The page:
The full-length String Quartet, which dates from 1923 (one year before he wrote Synconata), is a very serious classical work using some harmony which was experimental for those days  (some of it modal) without going too far in the direction of Bartók or, heaven help us, Schoenberg. There are syncopations galore in the latter part of the first movement, but they’re classical syncopations, not really jazz-inflected (though you could make an argument for their being ragtime-inflected). I found the second (slow) movement to be pleasant but much less interesting save the faster middle section.  The third movement is built around a repeated rhythmic cell that dominates the first couple of minutes until the tempo suddenly relaxes into a more Romantic theme. Again, however, the problem is that Sowerby beats this rhythmic motif to death. Both the second and third movements are far too long for their good; some judicious editing would actually strengthen the structure and make them more interesting. The 1917 Tramping Tune adds a piano and double bass to the string quartet, and is a very interesting and concise little piece with some chromatic and whole-tome harmony thrown in for fun.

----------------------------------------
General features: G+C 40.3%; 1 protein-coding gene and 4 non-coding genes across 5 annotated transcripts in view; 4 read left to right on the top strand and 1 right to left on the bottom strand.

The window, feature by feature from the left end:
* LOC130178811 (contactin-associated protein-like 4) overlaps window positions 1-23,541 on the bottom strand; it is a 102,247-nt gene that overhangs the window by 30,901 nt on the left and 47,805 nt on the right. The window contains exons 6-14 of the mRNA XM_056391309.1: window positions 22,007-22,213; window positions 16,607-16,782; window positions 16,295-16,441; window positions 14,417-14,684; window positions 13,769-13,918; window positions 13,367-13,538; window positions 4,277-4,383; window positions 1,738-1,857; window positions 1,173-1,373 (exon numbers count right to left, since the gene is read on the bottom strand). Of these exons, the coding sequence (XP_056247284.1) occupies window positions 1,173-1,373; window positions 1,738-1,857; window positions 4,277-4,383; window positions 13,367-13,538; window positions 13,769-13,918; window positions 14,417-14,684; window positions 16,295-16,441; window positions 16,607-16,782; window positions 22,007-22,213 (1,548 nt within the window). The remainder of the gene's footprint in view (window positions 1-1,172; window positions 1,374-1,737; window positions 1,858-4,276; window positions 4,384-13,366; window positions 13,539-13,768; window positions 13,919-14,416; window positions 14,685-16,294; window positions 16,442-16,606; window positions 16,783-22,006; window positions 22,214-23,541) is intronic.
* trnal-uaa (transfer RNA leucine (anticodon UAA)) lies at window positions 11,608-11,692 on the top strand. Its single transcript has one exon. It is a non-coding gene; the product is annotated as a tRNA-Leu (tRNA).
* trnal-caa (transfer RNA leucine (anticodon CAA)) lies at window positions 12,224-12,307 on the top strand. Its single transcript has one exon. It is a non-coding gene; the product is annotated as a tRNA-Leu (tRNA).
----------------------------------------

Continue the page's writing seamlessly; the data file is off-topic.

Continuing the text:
Then we get to the “main event,” so to speak, Sowerby’s jazz symphony Monotony. This is an utterly fascinating piece, more classical than jazz despite its use of muted trumpets, banjo and the like, at least in structure. Sowerby builds the first movement around a little sliding chromatic figure played by the trombones in their low range, which is then transformed a bit and moved up to the saxophones as the music develops. Suddenly, a bright little clarinet tune pops up (probably played by Ross Gorman, Whiteman’s virtuoso clarinetist at the time who created the upward opening glissando in Rhapsody in Blue), before the strings and brass get in on the fun. Once again, the syncopations are much closer to ragtime than to real jazz of the era (for examples of this, listen to contemporary recordings by the New Orleans Rhythm Kings, King Oliver’s Creole Jazz Band and The Wolverines with Beiderbecke on cornet), but Sowerby’s composition skills kept him and the piece going.